Reflections among the monuments

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Reflections among the monuments (c. 1800)
by James Hervey
3266467Reflections among the monumentsc.1800James Hervey

Calculated to promote the Interests of Religion, Virtue, and Humanity.

No. VII.




Extracted from Meditations among the Tombs, by the Rev. Mr. Hervey.

The man how wiſe, who ſick of gaudy ſcenes,
Is led by choice to take his fav'rite walk
Beneath death's gloomy, ſilent, cypreſs ſhades,
Unpierc'd by vanity's fantaſtic ray!
To read his monuments, to weigh his duſt
Viſit his vaults, and dwell among the tombs!

Printed by G. Miller:—at whoſe Shop may be had a variety of Pamphlets, Ballads, Children's Books, Pictures, Catechiſms, &c.




I paſs, with melancholy ſtate.
By all theſe ſolemn heaps of fate;
And think, as ſoft and ſad I tread
Above the venerable dead,
"Time was, like me they life poſſeſs'd;
"And time will be when I ſhall reſt."


YONDER white ſtone, emblem of the innocence it covers, informs the beholder of one, who breathed out its tender ſoul almoſt in the inſtant of receiving it.—

Happy voyager; no ſooner launched, than arrived at the haven——But more eminently happy they, who have paſſed the waves, and weathered all the ſtorms of a troubleſome and dangerous world; who, "through many tribulations, have entered into the kingdom of heaven;" and thereby brought honour to their divine Convoy, adminiſtered comfort to the companions of their toil; and left an inſtructive example to ſucceeding pilgrims.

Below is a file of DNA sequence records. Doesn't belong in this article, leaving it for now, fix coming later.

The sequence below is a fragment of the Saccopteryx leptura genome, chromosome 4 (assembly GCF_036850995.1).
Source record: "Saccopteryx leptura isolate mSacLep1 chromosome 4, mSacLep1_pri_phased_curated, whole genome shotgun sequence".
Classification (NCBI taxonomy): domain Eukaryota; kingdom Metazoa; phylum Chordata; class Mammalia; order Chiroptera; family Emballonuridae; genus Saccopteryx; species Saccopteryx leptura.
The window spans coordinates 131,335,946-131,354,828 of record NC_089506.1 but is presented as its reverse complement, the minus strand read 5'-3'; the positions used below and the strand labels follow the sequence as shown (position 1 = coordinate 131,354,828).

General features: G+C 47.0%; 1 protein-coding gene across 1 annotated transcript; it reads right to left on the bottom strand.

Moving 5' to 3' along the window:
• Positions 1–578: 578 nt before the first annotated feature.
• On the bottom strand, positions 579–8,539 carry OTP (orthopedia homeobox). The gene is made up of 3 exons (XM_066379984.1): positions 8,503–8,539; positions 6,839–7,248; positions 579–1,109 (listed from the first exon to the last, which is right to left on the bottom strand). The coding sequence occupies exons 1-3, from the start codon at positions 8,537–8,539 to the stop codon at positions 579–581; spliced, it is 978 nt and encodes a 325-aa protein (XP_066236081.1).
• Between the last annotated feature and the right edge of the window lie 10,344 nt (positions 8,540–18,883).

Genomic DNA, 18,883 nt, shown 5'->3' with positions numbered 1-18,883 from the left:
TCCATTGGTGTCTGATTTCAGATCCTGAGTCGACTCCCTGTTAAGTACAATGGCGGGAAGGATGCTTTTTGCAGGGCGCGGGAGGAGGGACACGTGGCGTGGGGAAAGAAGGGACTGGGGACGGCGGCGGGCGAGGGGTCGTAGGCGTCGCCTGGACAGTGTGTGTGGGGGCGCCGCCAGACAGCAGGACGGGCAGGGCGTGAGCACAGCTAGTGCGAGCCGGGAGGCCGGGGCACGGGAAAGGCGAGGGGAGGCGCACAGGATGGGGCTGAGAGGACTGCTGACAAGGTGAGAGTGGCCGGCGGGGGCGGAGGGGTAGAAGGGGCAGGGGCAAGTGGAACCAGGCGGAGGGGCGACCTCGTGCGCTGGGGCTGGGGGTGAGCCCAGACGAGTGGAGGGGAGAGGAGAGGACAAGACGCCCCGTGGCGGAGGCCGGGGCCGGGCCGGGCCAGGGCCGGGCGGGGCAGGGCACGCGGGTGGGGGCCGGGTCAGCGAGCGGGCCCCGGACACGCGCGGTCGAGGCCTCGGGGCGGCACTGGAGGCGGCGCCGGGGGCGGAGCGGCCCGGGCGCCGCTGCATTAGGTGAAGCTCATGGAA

Highly favoured probationer I accepted without being exerciſed! It was thy peculiar privilege, not to feel the ſlighteſt of thoſe evils which oppreſs thy ſurviving kindred; which frequently fetch groans from the moſt manly fortitude, or moſt elevated faith; the arrows of calamity, barbed with anguiſh, are often fixed deep in our choiceſt comforts. The fiery darts of temptation, ſhot from the hand of hell, are always flying in ſhowers around our integrity. To thee, ſweet babe, both theſe diſtreſſes and dangers were alike unknown.

Conſider this, ye mourning parents, and dry up your tears. Why ſhould you lament, that your little ones are crowned with victory, before the ſword was drawn, or the conflict begun?—Perhaps, the ſupreme diſpoſer of events foreſaw ſome inevitable ſnare of temptation forming, or ſome dreadful ſtorm of adverſity impending. And why ſhould you be ſo diſſatisfied with that kind precaution, which houſed your pleaſant plant, and removed into ſhelter a tender flower, before the thunders roared; before the lightnings flew; before the tempeſt poured its rage?——O remember! they are not loſt, but taken away from the evil to come.

At the ſame time, let ſurvivors, doomed to bear the heat and burden of the day, for their encouragement, reflect,—that it is more honourable to have entered the liſts, and to have fought the good fight, before they come off conquerors. They who have born the croſs, and ſubmitted to afflictive providences, with a cheerful reſignation, have girded up the loins of their mind, and performed their Maſter's will, with an honeſt and perſevering fidelity;—theſe, having glorified their Redeemer on earth, will probably be as ſtars of the firſt magnitude in heaven. They will ſhine with brighter beams, be repleniſhed with ſtronger joys, in their Lord's everlaſting kingdom.

Here lies the grief of a fond mother, and the blaſted expectation of an indulgent father.—The youth grew up, like a wellwatered plant; he ſhot deep, roſe high, and bid fair for manhood: but juſt as the cėdar began to tower, and promiſed ere long to be the pride of the wood, and prince among the neighbouring trees:—behold! the axe is laid unto the root; the fatal blow ſtruck; and all its branching honours tumbled to the duſt.—And did he fall alone? No: The hopes of his father that begat him, and the pleaſing proſpects of her that bare him, fell, and were cruſhed together with him.